web analytics
The Invisible Truth: The out-of-control desire to win.

Share this

Sunday, June 03, 2007

The out-of-control desire to win.

There is a big difference between being competitive and harbouring an out-of-control desire to win. Many people confuse the two. If you have a healthy competitive spirit, you can recognize where competition is appropriate and behave with a certain amount of decorum (that in sports we would call sportsmanship, but I prefer the word decorum as it is gender neutral, all PC paranoia aside). When you start to look at everything in your life as some kind of game that is won or lost, then you have sunk from healthy competition and you have been devoured by the out-of-control desire to win. Cheating is symptomatic of this desire, but not the only symptom. You can play by the rules all the time and still let this desire get the best of you.

I see this a lot on internet message boards, where people will pull all kinds of (psyche)logical trickery in order to appear to win debates. People trained in philosophy will accuse their opponents of obscure fallacies that might indeed be operational in the opponent's argument, but nevertheless their opponent is erring in the right. There is nothing so irksome as people who use these tricks thinking that because they can point such deficiencies out, they are right, which is sometimes not the case. And because they can point out such deficiencies out, people are more prone to call them right. When they are arguing for the wrong side, this kind of rightness so often devolves into evil. Also, using words in debates to attack the other person's credibility, words such as "ideology," "sophistry," or "rhetoric" in a pejorative sense is also a fairly contemptible tactic, as "ideology" and "rhetoric" are totalizing words like "nature." In other words, there is nothing said that exists outside of their realm of influence, including the words of the person using them pejoratively. While you can attack someone's argument for being too divorced from the practices of everyday life, in other words, too abstract, the sophists had a world view that goes beyond just playing with words to throw your opponent off their logic thread. Using the word "sophistry" pejoratively does an injustice to this world view. The fallacy people use the most that degrades everyone involved in the argument is the ad hominem fallacy: attacking the person making the argument, rather than the argument itself.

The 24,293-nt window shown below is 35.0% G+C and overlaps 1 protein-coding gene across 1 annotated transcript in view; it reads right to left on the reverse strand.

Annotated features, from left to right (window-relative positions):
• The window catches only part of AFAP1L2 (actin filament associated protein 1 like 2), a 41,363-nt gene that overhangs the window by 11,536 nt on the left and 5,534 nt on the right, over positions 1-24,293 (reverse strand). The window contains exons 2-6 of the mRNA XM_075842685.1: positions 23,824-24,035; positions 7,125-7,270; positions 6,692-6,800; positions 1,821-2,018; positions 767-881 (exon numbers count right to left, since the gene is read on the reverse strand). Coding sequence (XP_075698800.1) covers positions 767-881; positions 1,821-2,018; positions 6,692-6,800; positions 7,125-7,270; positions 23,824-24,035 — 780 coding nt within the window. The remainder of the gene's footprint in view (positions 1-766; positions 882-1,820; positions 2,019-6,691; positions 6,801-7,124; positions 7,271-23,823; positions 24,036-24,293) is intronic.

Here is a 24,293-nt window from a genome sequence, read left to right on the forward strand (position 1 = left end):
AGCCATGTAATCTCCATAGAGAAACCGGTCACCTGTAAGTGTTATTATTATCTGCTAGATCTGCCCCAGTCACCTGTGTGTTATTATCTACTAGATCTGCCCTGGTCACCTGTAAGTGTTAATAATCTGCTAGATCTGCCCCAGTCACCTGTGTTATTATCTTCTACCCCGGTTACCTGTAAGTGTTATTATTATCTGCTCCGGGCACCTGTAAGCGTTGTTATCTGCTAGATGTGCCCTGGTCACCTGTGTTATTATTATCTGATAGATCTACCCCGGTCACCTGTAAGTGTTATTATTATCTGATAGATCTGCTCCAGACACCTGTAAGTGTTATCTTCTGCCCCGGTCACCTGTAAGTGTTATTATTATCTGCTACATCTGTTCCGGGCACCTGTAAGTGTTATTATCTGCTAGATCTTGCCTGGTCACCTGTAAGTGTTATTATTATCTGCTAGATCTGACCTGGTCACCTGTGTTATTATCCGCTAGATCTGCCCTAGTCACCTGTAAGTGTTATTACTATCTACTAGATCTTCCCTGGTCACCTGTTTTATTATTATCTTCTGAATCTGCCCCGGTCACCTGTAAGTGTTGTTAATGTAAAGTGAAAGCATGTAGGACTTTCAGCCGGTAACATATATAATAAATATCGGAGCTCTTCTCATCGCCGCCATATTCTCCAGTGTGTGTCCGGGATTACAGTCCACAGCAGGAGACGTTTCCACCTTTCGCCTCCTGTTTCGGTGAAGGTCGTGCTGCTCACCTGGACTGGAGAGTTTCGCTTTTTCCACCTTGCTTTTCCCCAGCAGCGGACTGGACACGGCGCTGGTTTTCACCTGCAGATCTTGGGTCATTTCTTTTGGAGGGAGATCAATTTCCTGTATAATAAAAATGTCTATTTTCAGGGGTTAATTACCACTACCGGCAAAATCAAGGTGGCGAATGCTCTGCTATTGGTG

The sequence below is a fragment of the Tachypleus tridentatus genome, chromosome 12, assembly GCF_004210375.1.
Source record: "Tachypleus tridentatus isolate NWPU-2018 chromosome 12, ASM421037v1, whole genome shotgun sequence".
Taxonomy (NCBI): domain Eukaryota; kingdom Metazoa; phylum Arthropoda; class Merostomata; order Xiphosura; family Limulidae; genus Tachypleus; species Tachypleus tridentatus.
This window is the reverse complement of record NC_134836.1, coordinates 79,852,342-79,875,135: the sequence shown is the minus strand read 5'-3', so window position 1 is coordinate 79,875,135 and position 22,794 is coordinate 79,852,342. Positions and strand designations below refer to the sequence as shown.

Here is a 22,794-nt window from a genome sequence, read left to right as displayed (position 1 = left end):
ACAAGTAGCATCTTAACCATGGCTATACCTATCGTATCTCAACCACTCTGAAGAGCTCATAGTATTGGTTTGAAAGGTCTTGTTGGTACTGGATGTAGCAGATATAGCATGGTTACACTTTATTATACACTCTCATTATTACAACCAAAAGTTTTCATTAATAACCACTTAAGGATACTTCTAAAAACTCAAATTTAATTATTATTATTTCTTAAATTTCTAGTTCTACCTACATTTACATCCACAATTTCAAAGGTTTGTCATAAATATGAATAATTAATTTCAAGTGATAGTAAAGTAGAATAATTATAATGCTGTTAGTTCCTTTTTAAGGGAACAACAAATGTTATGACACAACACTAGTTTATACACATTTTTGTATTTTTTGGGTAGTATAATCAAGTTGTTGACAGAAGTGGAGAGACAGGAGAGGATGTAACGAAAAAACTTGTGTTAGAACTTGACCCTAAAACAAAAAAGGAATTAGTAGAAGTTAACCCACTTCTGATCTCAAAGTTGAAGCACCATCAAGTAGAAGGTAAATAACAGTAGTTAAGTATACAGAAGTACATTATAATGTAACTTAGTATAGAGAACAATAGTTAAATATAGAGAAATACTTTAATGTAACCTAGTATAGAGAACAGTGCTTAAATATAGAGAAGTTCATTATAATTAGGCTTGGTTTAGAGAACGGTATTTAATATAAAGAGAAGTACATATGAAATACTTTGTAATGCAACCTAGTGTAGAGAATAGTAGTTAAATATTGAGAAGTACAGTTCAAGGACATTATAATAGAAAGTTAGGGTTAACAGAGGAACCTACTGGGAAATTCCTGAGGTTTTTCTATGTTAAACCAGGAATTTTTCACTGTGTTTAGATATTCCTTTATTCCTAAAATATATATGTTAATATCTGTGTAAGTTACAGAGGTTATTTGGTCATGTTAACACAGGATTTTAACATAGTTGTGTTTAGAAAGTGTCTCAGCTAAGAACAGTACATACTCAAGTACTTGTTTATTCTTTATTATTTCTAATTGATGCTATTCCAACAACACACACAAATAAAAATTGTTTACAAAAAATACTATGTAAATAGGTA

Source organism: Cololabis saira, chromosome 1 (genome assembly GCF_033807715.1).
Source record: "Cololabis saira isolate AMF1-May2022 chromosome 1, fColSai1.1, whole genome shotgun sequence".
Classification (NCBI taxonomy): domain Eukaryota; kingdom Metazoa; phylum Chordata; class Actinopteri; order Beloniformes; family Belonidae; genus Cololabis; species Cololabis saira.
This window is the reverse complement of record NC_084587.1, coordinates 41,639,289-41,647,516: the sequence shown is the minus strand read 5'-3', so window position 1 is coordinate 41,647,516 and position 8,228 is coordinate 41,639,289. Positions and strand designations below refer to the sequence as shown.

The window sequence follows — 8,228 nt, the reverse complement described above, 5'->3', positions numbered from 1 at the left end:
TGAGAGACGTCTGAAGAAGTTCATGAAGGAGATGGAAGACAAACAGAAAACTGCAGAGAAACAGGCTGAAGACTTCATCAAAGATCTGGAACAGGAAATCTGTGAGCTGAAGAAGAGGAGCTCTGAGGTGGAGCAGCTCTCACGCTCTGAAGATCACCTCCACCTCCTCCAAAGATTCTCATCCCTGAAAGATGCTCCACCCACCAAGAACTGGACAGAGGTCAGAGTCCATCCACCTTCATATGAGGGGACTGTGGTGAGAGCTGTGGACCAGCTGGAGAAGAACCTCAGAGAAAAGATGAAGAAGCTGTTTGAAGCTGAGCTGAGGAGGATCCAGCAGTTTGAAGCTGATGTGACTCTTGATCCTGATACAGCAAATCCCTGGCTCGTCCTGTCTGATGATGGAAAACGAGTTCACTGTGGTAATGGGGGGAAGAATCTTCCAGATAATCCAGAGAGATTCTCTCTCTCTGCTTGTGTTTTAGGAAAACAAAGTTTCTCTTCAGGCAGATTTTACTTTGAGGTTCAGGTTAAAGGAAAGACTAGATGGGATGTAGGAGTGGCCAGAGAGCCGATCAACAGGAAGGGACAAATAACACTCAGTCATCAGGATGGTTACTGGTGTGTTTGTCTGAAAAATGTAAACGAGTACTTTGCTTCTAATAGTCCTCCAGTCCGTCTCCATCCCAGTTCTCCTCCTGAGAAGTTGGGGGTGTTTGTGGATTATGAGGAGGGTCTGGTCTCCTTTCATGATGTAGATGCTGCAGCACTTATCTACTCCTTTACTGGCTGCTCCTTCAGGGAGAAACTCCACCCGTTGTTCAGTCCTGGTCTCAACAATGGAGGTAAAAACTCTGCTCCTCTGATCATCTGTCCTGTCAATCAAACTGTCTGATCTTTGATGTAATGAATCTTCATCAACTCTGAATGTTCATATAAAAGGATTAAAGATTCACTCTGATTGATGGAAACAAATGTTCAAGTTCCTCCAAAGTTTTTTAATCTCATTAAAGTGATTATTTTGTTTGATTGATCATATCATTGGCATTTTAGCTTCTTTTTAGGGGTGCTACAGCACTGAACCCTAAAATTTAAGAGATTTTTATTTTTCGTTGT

The out-of-control desire to win functions in interpersonal relationships as well. How many friendships or sexual relationships have ended or been damaged because of this desire? It manifests itself in a need to always control the way things happen. For instance, you have a friend who will only call you if you call them first, or will only enter into a social engagement if you go to their house, their "home field" so-to-speak. While this is not necessarily a desire to win, it exhibits evidence of a similar power dynamic. Balance is lost. Another example would be two lovers, involved in an ongoing argument that always seems to result in one or the other feeling disheartened and desolate. Love is not a game though, and neither is friendship. This desire, and the self's loss of control over the desire (expressed through a desire to control) is a major malaise of our society.

1 comment:

Anonymous said...

i like this